The combination of share buyback and one-time dividend is based on the needs of investors. Roughly half investors prefer share buyback and the rest do one-time dividend. We have so far split our capital level adjustment 50-50 between the two when the level of adjustment reached a certain size. However, we are not rigidly following this approach. When carrying out capital level adjustments including one-time dividend, the ESR becomes an important factor. Since the ESR is based on September 30, 2020, we use the same date as the base date for one-time dividend.
- Q19Can you show us some figures that give us a sense of volume, such as your projection and revised projection of the premium rate increase and the actual rate increase in the key business lines of three North American companies?
As shown on page 15, by 2Q, Philadelphia raised premiums by approx. 10% and TMHCC raised premiums by 23.5% on an effective rate change basis in MSL. They are achieving rate increases by steadily capturing a hard market environment.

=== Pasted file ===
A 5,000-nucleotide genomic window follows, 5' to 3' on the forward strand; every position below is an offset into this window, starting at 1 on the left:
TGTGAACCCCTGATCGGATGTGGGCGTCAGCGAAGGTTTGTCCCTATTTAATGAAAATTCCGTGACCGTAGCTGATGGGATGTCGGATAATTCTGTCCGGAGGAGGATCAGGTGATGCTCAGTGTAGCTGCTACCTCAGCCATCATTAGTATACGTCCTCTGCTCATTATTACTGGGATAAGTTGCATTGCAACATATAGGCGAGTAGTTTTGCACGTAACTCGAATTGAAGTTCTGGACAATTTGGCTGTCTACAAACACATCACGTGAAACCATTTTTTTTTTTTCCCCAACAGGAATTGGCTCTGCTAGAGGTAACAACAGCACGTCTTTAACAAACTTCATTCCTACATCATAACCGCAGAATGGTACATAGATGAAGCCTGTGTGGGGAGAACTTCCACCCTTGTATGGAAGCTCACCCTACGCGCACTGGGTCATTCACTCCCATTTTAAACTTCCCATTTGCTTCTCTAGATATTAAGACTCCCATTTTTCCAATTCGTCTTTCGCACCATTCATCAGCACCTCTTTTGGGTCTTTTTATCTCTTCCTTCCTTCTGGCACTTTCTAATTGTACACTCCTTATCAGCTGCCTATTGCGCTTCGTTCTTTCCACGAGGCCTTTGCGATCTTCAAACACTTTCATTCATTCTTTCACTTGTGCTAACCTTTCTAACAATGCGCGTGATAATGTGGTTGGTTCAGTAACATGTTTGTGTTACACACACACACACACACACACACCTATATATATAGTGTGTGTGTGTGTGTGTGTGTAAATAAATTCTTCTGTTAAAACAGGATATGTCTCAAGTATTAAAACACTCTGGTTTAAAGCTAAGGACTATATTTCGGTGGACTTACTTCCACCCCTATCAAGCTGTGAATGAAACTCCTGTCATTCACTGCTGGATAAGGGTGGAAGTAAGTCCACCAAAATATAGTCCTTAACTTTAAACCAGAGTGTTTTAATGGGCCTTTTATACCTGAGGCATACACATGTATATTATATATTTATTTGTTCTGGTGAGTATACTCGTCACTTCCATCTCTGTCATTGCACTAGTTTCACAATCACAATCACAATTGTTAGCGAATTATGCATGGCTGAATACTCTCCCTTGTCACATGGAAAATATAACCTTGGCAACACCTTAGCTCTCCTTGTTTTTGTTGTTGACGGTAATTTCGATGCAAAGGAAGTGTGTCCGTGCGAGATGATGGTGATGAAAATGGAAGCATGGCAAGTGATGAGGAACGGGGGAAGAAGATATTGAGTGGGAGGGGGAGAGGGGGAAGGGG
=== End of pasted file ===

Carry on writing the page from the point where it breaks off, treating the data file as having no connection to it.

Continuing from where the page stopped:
- Q20Although the market environment is currently improving, TMNF’s full-year projections seem conservative with a downward revision to capital gains. What is the reason for the downward revision?
We factored in the losses on sales of Japanese yen bonds and the losses on equities and interest rate hedges, which we incurred in1H.
These information materials are prepared based on the currently available information for us and described subject to our predictions and forecasts carried out at the time of preparation.
It must be noted that what is described therein does not guarantee our future business performance and carries certain risk of misjudgment or uncertainty.
Accordingly, you are kindly requested to bear in mind that there may be a possibility of sizable divergence between the actual business performance in the future and that of our predictions or forecasts described therein.